The patient’s blood pressure was controlled with losartan, nifedipine, and metoprolol. His symptoms including cognitive impairment significantly improved following blood pressure reduction. He was discharged home after 1 week of hospitalization. Five months later, a follow-up MRI showed a marked reduction of the signal abnormalities previously seen in the deep white matter region (Figure 2).
Posterior reversible encephalopathy syndrome is more frequently recognized with the increased availability of advanced MRI techniques. The underlying mechanism for PRES is felt to be an impairment of cerebral autoregulation and a breakdown of the blood brain barrier, likely triggered by mechanical stretching injuries from severe hypertension or chemical effects of various mediators such as cytokines from infections, toxins, or chemotherapy agents. The breakdown of blood brain barrier leads to an extravasation of fluid, protein, and other macromolecules, which may contribute to the formation of vasogenic edema. Differences in the cytoarchitecture and cerebral adrenergic innervation make the posterior circulation most susceptible to this process. Other superimposed mechanisms include vessel microdissection, arterial vasospasm, and microvascular thrombosis, consequently leading to superimposed parenchymal ischemia or hemorrhage .
A diagnosis of PRES is based on the following essential findings: (1) the presence of significant hypertension or other typical triggering factors such as cancer treatment or toxemia of pregnancy; (2) the occurrence of at least 1 of the following neurological symptoms: headache, seizure, visual disturbance, and mental status change; (3) the image findings of reversible predominantly subcortical vasogenic edema . In the current report, both of our patients presented with malignant hypertension. Both patients developed neurological symptoms that included encephalopathy (cases 1 and 2), seizure (case 1), headache (case 2), and vision changes (case 2). Additionally, both patients presented with significant subcortical white matter edema that improved dramatically on follow-up imaging. The clinical and radiological improvement in both patients occurred following successful blood pressure management. No other etiologies, including toxic, hypoxic, infectious, or inflammatory processes, were found to explain the clinical and radiological manifestations in either patient. Therefore, based on the clinical and radiological findings as well as the treatment responses, we feel that PRES is the most fitting diagnosis for both cases. Other etiologies such as mitochondrial encephalopathy were considered in both cases, but patient characteristics, examination findings, and imaging salient features make PRES a more fitting diagnosis.
The classic MRI findings of PRES include bilateral symmetrical hyperintensities on fluid attenuated inversion recovery (FLAIR) sequence in the parieto-occipital and posterior frontal regions, with the involvement of more subcortical white matter than cortical gray matter. Such a classical pattern is typically seen in approximately 70% of patients . In recent years, a variety of atypical imaging patterns of PRES have been recognized and reported, including asymmetrical, unilateral, and isolated lobar involvement pattern . Other imaging findings in PRES include reversible vasogenic edema exclusively seen in the brainstem, cerebellum, or basal ganglia . Spinal cord involvement has been recently reported in several PRES patients as well .
We describe a confluent deep white matter abnormalities variant of PRES, further strengthening the notion that PRES is a disorder of radiological heterogeneity. Other atypical imaging findings in PRES include areas of ischemia manifesting as restricted diffusion on diffusion-weighted imaging with a correlation of decreased signal on apparent diffusion coefficient, reported in as many as 24% of patients . Bartynski and Boardman  noted the presence of areas of restricted diffusion on brain imaging in 9 of 82 (11%) patients with PRES. In our previous report , 14 of 59 (24%) patients with PRES demonstrated areas of restricted diffusion, consistent with a 23% incidence reported by another large series . In patients with PRES, the area of ischemia is generally contained within the edematous region and can expand beyond regional arterial boundaries . Based on this observation, the most feasible explanation of ischemia associated with PRES is decreased perfusion due to an elevated tissue hydrostatic pressure. Therefore, in both of our patients, the presence of small and scattered areas of ischemia within confluent areas of vasogenic edema is consistent with the radiological spectrum of PRES as previously described.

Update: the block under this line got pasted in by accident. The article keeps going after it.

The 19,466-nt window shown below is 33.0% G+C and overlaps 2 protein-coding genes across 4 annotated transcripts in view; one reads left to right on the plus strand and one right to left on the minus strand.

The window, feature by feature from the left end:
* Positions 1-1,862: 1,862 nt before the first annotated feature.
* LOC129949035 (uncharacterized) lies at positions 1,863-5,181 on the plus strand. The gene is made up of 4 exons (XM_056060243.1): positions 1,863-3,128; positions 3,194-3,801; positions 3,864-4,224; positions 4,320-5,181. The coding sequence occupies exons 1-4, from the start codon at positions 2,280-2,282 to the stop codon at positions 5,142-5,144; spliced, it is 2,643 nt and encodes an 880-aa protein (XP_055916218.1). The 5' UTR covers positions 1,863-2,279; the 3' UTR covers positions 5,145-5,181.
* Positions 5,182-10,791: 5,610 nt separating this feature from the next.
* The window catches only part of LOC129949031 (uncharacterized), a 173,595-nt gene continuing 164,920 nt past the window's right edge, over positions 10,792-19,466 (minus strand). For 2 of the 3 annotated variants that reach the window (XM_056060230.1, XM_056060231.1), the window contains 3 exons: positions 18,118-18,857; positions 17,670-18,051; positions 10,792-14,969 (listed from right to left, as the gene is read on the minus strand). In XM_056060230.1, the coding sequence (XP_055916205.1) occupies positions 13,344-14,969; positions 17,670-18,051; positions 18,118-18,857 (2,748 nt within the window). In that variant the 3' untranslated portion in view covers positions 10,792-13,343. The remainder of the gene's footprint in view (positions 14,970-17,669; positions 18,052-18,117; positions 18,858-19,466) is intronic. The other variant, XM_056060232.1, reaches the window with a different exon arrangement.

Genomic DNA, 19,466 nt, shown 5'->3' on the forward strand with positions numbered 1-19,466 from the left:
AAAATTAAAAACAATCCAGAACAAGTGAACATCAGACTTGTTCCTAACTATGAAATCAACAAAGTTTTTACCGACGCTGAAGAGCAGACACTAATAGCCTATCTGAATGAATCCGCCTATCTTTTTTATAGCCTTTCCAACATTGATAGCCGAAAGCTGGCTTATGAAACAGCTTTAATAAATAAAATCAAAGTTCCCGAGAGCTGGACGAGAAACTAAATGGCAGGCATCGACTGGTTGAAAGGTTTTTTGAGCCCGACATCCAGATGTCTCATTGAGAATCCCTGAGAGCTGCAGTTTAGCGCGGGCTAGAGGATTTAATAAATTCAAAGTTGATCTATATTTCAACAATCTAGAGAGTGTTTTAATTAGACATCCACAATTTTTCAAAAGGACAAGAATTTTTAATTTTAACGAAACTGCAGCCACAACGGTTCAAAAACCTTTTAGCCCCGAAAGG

The underlying mechanism for the classical posterior dominance pattern is felt to be the paucity of sympathetic innervation in the posterior brain regions, especially in the territory of basilar artery and its branches, in comparison to the carotid and anterior cerebral territories. Normally, sympathetic activation leads to arteriolar constriction in responding to severe hypertension. A relative lack of sympathetic innervation renders the posterior regions to an increased risk of hydrostatic cerebral vasogenic edema during hypertensive crisis . Our description of deep periventricular white matter pattern could be explained on the basis of the theory that the penetrating vessels supplying deep gray white matters receive scarce adrenergic innervations when compared to the superficial arteries .
It is worth noting that different imaging patterns of PRES were observed in specific clinical settings. For instance, brainstem involvement in PRES has been reported mainly in patients with malignant hypertension . Basal ganglia involvement has been seen mainly in eclamptic patients . In both cases described here, the triggering factor was malignant hypertension with mean arterial blood pressure of 200 mmHg. It is very possible that the deep white matter abnormalities of PRES are seen exclusively in the setting of severe accelerated hypertension. Our case reports reveal that, in patients with hypertensive encephalopathy, a periventricular pattern of diffuse signal changes may not necessarily indicate chronic ischemic changes and follow-up imaging studies are essential to rule out a diagnosis of PRES.
Conflict of Interests
The authors declare that there is no conflict of interests regarding the publication of this paper or funding information to disclose.
The authors gratefully thank Kathleen Moser and Jacqueline Grove (medical editors, Lehigh Valley Health Network) for assistance with editing and paper preparation. This work was completed while Yuebing Li was at Lehigh Valley Health Network, Allentown, PA, USA.